I've not really found it restrictive. If it's a warehouse, and I want to hide behind some crates, but there's no crates on the map...I ask if there's some crates around. The response is either "no" or "yeah, bout here and here" with some squiggles marking them. But I have a MUCH easier time keying off things I can see.

    It also helps me keep track of what everyone's doing. As I said, I key off visuals much more easily. So if someone moves up to the ogre and attacks I can follow things more easily if a mini slides across the table.

    Back in high school, in ADnD 2E, we started pure totm. We found that to keep track of combat the dm basically needed a sketch of where people were, and eventually that bringing it to the other side of the screen vastly reduced confusion and questions.
    Last edited by huttj509; 2017-08-11 at 03:16 PM.

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    Default Re: Theatre of the Mind: yay or nay?

    This is a good post about it:

    http://www.runagame.net/2016/09/smar...mechanics.html

    Basically, the game uses exact grid measurements for everything, when it really needs an abstracted system to do ToTM smoothly. It's not terrible, but it does force a lot of winging it when there could be a better way.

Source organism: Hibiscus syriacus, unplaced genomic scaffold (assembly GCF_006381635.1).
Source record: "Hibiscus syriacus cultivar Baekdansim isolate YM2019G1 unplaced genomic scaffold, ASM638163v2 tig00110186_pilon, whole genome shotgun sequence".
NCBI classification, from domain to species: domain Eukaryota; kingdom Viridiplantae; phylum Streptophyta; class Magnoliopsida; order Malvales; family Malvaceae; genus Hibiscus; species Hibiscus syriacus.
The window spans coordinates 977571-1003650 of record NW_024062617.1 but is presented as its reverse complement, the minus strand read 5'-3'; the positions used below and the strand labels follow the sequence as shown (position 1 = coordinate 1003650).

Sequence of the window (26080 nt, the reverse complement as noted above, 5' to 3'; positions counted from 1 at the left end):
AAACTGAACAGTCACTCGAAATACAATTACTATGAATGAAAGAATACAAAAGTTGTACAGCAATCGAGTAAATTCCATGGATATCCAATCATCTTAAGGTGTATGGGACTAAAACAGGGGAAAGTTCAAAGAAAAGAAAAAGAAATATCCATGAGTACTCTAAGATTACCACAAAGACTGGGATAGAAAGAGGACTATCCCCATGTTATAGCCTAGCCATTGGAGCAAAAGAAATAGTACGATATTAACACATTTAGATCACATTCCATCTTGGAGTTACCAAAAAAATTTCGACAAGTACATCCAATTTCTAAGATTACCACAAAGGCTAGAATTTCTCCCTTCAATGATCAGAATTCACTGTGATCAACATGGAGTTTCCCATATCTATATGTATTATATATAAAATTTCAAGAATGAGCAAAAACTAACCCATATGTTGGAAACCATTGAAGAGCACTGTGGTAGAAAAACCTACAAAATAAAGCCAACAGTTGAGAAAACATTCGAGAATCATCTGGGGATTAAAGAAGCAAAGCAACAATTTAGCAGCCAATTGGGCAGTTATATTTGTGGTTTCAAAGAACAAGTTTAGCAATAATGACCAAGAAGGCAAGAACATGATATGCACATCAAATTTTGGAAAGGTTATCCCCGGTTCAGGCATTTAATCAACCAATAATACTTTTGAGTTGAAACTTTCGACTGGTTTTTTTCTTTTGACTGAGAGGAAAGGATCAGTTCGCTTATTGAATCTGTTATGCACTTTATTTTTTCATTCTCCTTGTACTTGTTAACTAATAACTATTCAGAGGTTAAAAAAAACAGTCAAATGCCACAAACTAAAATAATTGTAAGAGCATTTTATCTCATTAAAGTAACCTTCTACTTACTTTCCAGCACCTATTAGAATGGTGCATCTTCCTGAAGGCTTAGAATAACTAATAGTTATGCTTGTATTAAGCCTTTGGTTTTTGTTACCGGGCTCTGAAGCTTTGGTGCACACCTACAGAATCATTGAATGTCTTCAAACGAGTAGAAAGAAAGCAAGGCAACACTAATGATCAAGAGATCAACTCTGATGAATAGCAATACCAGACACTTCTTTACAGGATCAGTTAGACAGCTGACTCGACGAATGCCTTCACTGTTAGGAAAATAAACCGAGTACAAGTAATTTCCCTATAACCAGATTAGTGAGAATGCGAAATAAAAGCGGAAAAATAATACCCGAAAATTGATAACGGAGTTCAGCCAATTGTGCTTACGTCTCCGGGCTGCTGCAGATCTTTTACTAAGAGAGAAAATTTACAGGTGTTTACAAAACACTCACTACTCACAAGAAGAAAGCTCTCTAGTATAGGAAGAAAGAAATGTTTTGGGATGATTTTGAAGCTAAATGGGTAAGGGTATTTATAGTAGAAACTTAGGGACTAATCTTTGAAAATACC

When you have a grid, then 'shove 10 feet' matters. When it's ToTM, it doesn't match. It's more like 'shove from 'melee' to 'close', and then have mechanics that kick in if that opponent decides to close to 'melee' again on their turn.

    The 13th Age has a really good system for this. The blog post goes into it.

    I think the only reason they didn't build it in was their design precept of 'make it feel like the D&D we all know and love', and not rock the boat. We might get something like it in an optional rule set, but I doubt it.
    Last edited by Beelzebubba; 2017-08-11 at 03:29 PM.

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    Default Re: Theatre of the Mind: yay or nay?

    I prefer theatre of the mind but i don't mind a grid either. If everyone just accepts what the dm says and the players express what they are trying to do then it's just quicker.
    I attack the nearest enemy and try to stand between the enemies and my party members.
    I shot one of the enemies and try to move behind cover if there is any.
    And so on.
    And when i am the Dm i just love it when the players asks about some detail about the battle that i didn't think of. It's the easiest thing to just add something cool that the players ask about since it's abit vague. I feel that Totm gives alot more freedom than a grid.